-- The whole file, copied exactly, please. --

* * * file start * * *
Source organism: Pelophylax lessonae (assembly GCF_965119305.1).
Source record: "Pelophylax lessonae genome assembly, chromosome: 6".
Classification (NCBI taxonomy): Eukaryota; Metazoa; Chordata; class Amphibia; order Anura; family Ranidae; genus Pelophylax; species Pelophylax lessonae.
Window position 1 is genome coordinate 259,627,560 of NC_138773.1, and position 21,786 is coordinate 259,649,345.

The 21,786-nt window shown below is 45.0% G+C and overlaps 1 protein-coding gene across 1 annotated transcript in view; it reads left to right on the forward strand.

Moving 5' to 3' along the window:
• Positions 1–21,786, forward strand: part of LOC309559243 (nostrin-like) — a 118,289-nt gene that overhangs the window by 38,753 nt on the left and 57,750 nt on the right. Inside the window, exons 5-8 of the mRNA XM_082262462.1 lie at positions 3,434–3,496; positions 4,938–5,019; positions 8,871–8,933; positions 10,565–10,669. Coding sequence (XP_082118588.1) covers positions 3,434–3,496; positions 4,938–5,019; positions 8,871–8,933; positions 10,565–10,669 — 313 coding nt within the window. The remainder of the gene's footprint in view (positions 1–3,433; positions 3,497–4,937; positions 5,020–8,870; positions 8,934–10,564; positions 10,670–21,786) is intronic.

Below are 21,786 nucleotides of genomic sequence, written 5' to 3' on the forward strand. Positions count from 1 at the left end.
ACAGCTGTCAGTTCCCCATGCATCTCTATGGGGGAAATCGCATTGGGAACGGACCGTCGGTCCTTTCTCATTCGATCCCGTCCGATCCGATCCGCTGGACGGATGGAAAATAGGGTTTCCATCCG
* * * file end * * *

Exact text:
Source organism: Pelophylax lessonae (assembly GCF_965119305.1).
Source record: "Pelophylax lessonae genome assembly, chromosome: 6".
Classification (NCBI taxonomy): Eukaryota; Metazoa; Chordata; class Amphibia; order Anura; family Ranidae; genus Pelophylax; species Pelophylax lessonae.
Window position 1 is genome coordinate 259,627,560 of NC_138773.1, and position 21,786 is coordinate 259,649,345.

The 21,786-nt window shown below is 45.0% G+C and overlaps 1 protein-coding gene across 1 annotated transcript in view; it reads left to right on the forward strand.

Moving 5' to 3' along the window:
• Positions 1–21,786, forward strand: part of LOC309559243 (nostrin-like) — a 118,289-nt gene that overhangs the window by 38,753 nt on the left and 57,750 nt on the right. Inside the window, exons 5-8 of the mRNA XM_082262462.1 lie at positions 3,434–3,496; positions 4,938–5,019; positions 8,871–8,933; positions 10,565–10,669. Coding sequence (XP_082118588.1) covers positions 3,434–3,496; positions 4,938–5,019; positions 8,871–8,933; positions 10,565–10,669 — 313 coding nt within the window. The remainder of the gene's footprint in view (positions 1–3,433; positions 3,497–4,937; positions 5,020–8,870; positions 8,934–10,564; positions 10,670–21,786) is intronic.

Below are 21,786 nucleotides of genomic sequence, written 5' to 3' on the forward strand. Positions count from 1 at the left end.
ACAGCTGTCAGTTCCCCATGCATCTCTATGGGGGAAATCGCATTGGGAACGGACCGTCGGTCCTTTCTCATTCGATCCCGTCCGATCCGATCCGCTGGACGGATGGAAAATAGGGTTTCCATCCG